Red velvet cake. If the name doesn’t seduce you then the rich, red cake in contrast to the luminescent white frosting will. Add to that one little heart sprinkle and suddenly you can’t stop your mouth from salivating or your mind from replaying a slow motion clip of yourself as you enjoy every last microscopic velvety crumb.
Now wait a minute. Wipe the drool from your face. You know the red velvet looks good but… Does it taste good? Heck, I like it however people have varying opinions and palates. A better question then might be, what is red velvet made out of? Never mind does it taste good, what does it even taste like? Many people ask, few people really know. Now I’m going to help welcome you to the inner circle of lucrative cupcake knowledge.
A few of the main ingredients commonly found in red velvet include buttermilk, cocoa powder, vanilla, and red food coloring. Some recipe variations call for vinegar, baking soda, and/or beet juice. Before you yuck someone’s yum, boiled or grated beets were supposedly used during WWII to enhance the red in red velvet. There is a chemical reaction that occurs between acidic vinegar or acidic buttermilk and anthocyanins, which is the natural pigment found in cocoa, that tints the cake red. Today you won’t find too many recipes that still incorporate beets into the mix. Instead the bright, unrealistically red hue that we’ve come to associate with red velvet is a product of red food coloring. Shocking, especially since people tend to have a negative reaction towards red velvet cupcakes that are naturally brown from the cocoa instead of “Clifford the Big Red Dog” red from food coloring.
As you can now begin to see from the list of common ingredients, red velvet is so much more than just a vanilla or chocolate cake. It is its own special species with a variety of breeds, and no two breeds taste exactly the same. But if it isn’t chocolate and it isn’t vanilla, then what does red velvet taste like? At Treat Cupcake Bar you will find that our red velvet cake tastes more like vanilla than it does chocolate, but still not quite the same. It’s not as sweet as a vanilla cake which, I think, makes for a fantastic pairing with my favorite ultra sugary cream cheese frosting. On the other hand some recipes call for more cocoa than ours does and that will cause the cake to taste more like chocolate than vanilla, but still not as sweet. Overall, I think it’s fair to say that red velvet (the cake, not the frosting) has a mild, just-sweet-enough taste. Where the intense cake color will jump out at you, the subtle taste will not.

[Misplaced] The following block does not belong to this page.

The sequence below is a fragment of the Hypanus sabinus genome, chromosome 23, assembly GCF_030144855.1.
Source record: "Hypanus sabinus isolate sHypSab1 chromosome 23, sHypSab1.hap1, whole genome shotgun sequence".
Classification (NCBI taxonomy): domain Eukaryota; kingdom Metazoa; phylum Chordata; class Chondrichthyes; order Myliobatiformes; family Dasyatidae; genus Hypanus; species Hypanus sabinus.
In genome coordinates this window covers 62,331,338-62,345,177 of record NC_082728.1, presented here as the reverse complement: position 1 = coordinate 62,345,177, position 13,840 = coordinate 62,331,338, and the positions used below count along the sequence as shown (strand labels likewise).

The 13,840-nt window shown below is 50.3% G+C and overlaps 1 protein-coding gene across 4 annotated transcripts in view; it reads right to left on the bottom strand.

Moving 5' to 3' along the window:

Red velvet cakes fall under the genus of velvet cakes. That’s right, there is also white, blue, green and, I’m sure, a whole rainbow of velvet cakes. What distinguishes velvet cakes from other cakes is not actually the color, but the texture. My sister tells me she loves pink deserts. Pink is eye-catching and apparently delicious. Therefore, she automatically went for the red velvet cupcake. Maybe if it was pink velvet she would have enjoyed it more. Regardless, she complained that the cake was over-baked and perhaps it was, but I also wonder if she may be confusing the palpable velvety texture for supposed dryness. Red velvet cake is kind of like a silky sponge that absorbs the moisture from your mouth while tantalizing your taste buds.
Now that you know there is more than just love that goes into making red velvet red you may resume drooling. While you sit there salivating it is important to remind yourself that people are unique individuals with varying preferences and tastes. Not everyone is going to enjoy devouring a red velvet cupcake, and that is perfectly fine. More for me. But you certainly won’t know until you try.